Photostylists collaborate with a photographer, art director and client
to create great photos. They compose the shot with models or different products,
like flowers or food, within the frame of the photograph to create a desired
The photo may be used in a catalog, advertisement or magazine. Photostylists
are the cinematographers of the still frame.
Photostylists must have a firm grasp of the principles of design and color,
display illustration, display design installation, communications for visual
merchandising and lighting.
Setting up shoots for clothing, fabric and food products are typical jobs.
They may work on magazines, music videos, commercials, fashion shows and films.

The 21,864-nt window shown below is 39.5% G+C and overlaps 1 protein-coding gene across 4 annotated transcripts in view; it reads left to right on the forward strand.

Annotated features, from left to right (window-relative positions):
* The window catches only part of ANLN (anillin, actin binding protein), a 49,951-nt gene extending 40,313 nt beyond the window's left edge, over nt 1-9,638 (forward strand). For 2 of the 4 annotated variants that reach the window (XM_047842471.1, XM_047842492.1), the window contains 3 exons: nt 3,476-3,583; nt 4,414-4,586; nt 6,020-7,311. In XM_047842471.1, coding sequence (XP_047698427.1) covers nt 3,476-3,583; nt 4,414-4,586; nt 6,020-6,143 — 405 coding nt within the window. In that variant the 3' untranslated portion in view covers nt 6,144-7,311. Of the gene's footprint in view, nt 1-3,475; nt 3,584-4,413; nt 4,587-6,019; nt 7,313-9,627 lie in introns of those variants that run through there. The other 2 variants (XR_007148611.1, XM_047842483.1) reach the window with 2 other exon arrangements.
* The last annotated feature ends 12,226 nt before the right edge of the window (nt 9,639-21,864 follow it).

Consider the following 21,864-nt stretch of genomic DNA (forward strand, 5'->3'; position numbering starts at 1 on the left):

Freelancing -- finding clients and networking -- is also part of the career.
"Displaying merchandise effectively takes flair and creativity," reads
the program overview for a two-year diploma program in visual merchandising
arts. "Gifted designers can create environments that not only attract attention
but also help sell the products displayed."
You also need interpersonal skills, says Stephen Ang. He is a photostylist
and teacher in New York. "The underlying responsibility of the stylist is
to be a liaison, interpreter and negotiator with everyone. You must be someone
who is perceptive, flexible and amiable."
Photostylists may spend very long days in the studio to create the styled
compositions typical of today's photographic work. They do, however, make
a killing in overtime.
Don't even think of a routine schedule. "An average day is 9 a.m. to 6
p.m. But a day can vary from 7 a.m. to 11 p.m.," says Ang.
"Sometimes I work seven days a week for a month, and sometimes I don't
work for a month. A stylist's schedule varies from week to week, month to
month and year to year. There are no patterns!"